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The St. Patrick’s Day Effect on the Stock Market


It’s a day when everyone wears a bit of green; a day when a Guinness or two is a necessity; it’s the day when everyone becomes a little Irish. This of course is St. Patrick’s Day. Falling on the 17th of March, St. Paddy’s day has been known to put people in an upbeat mood, so does this translate into green returns?

How has the market reacted in the past to this event?

The S&P 500 has reacted favorably to this day, producing an average gain of 0.57% and 78.5% of sessions advancing over the past 20 years. Looking at the week following, average gains of 0.91% and 52% of sessions gaining have become the norm, with the best returns of 1.94% coming by March 19th, on average.

The day prior brought average gains of 0.39% and 57% of sessions gaining.

Looking to celebrate the day with a Guinness?

Analyzing the gains seen on St. Patrick’s Day of Diageo PLC (NYSE:DEO), the parent company of Guinness, and the returns don’t leave much to celebrate over. Returns averaged -0.07% with 43% of sessions gaining over the past 10 years. The week after wasn’t much better with losses growing to 0.30% and 39% of sessions producing positive returns. Best gains during this timeframe were seen on the 18th with an average return of 1.15%.

So where is the optimism you ask? Well the bulk of the returns were seen not in the days directly after the big day, but in the days leading up to the event. March 16th has shown gains on average for this stock of 2.05% and 71% of sessions gaining. Open it up to the week prior and gains averaged 1.88% and 70% of periods with positive returns.

It must be noted that although gains did not present themselves directly following the day, gains one month after the March 17th date averaged 4.38% and 80% of periods gaining over the past 10 years.

Need to go to the bank before that pint?

Albeit rather a long shot to expect a major bank based in Ireland to be impacted by a day such as this, the returns for Allied Irish Bank (NYSE:AIB) are rather interesting. The week leading up to the day averaged gains of 3.37% and 48% of sessions gaining. March 16th averaged a gain of 1.06% alone.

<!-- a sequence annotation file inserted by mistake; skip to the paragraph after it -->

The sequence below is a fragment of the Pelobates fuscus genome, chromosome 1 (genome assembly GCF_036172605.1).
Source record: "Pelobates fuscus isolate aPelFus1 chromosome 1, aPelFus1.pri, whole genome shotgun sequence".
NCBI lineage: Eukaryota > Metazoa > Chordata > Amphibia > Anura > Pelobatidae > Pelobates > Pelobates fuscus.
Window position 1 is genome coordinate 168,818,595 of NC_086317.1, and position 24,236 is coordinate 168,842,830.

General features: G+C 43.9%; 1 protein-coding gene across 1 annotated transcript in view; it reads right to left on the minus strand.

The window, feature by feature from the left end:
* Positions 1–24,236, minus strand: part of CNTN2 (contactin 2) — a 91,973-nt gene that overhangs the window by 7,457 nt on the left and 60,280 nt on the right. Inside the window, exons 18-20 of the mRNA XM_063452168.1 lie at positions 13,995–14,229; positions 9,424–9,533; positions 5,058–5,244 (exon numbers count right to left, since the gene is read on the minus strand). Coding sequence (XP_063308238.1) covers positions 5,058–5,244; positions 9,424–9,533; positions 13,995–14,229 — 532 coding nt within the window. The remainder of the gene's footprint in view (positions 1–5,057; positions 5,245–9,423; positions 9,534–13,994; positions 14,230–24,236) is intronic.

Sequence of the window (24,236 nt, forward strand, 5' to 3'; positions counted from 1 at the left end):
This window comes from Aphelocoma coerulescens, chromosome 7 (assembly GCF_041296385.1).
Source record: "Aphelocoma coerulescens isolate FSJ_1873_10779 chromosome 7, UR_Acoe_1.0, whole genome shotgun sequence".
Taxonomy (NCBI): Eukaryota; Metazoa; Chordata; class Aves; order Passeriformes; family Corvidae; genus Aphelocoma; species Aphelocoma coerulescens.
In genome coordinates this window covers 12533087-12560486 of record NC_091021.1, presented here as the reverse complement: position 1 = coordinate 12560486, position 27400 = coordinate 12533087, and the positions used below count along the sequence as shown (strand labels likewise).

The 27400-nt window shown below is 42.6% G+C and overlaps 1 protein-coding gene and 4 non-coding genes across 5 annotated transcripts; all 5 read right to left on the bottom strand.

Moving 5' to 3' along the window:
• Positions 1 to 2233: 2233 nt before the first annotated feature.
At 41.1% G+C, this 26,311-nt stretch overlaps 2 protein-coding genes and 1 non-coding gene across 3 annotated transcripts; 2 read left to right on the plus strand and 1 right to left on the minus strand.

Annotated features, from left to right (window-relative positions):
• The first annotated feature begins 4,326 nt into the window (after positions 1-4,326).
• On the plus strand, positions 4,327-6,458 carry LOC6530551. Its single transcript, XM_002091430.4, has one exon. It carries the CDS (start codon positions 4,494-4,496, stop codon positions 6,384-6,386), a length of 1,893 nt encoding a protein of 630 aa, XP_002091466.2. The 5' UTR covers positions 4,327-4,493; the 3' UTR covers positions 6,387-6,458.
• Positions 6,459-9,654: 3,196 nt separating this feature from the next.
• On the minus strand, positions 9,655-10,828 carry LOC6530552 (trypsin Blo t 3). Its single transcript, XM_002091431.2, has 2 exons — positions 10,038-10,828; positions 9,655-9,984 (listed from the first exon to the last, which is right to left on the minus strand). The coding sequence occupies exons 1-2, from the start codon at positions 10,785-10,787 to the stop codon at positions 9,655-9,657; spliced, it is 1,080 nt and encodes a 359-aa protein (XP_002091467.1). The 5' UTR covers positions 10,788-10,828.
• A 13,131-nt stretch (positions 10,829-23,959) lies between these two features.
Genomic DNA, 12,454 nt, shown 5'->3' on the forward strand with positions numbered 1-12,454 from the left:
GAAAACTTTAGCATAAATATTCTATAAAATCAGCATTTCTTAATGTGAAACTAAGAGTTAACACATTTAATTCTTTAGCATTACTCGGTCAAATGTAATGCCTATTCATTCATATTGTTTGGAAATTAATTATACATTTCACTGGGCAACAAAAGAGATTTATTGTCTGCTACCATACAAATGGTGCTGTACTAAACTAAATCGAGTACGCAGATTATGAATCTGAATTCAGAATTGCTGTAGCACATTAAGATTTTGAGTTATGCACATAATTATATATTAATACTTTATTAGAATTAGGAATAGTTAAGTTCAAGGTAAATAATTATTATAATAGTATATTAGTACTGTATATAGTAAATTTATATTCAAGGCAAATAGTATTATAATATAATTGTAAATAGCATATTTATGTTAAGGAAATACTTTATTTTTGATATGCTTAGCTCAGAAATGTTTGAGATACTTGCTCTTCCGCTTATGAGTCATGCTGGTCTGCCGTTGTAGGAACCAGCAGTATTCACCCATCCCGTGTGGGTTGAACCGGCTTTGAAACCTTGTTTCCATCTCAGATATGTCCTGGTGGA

The gains on bulk came in the period after the event. The returns on the day came to 0.62%, 4.26% over the week and 9.65% over the month. This is based on a 15 year timeframe of which 12 of the periods over the week and month saw gains. If you played it right you would have averaged a maximum return of over 17% on the month and 5.7% on the week.

So you like Ireland so much that you’ve decided to take a trip there?

Ryanair (NASDAQ:RYAAY) has its head office in Dublin, Ireland and has become the largest airline in Europe. Take a look at the returns on the stock in the period leading up to St. Patrick’s Day: loss of 1.76% on average the day prior; loss of 3.06% the week prior, loss of 4.55% the month prior. Losses over this period leading up to the day were seen in 62% to 72% of sessions.

But of course that is the period prior to the day. It takes a taste of green to pique your interest in the Irish culture. St. Patrick’s Day showed gains in the price of the stock to the tune of 1.76% and 86% of sessions gaining over the last 10 years. Opening it up to the week and month following and gains of 3.41% and 3.98%, respectively, make investors feel like they had the luck of a leprechaun.

The Bottom Line

There is much subjectivity over the results shown and it’s hard to peg the responsibility of the returns solely on St. Patrick. Let’s not overlook the fact that triple witching day occurs almost immediately following this event, on the third Friday of this month (March 19th). With stock and index options as well as index futures expiring on this day, investors seek to offset their positions before the closing bell, causing erratic activity in the period leading up to this deadline.

But regardless of these extraneous events, the results are undeniable with the Irish airline and bank gaining heavily in the period following this joyful day. The beer company still showed decent results both before and after the event, just not directly following the day, with gains acting as bookends to the losses around the day itself.

So with these plays, who knows…maybe you’ll find a pot of gold at the end of the rainbow.

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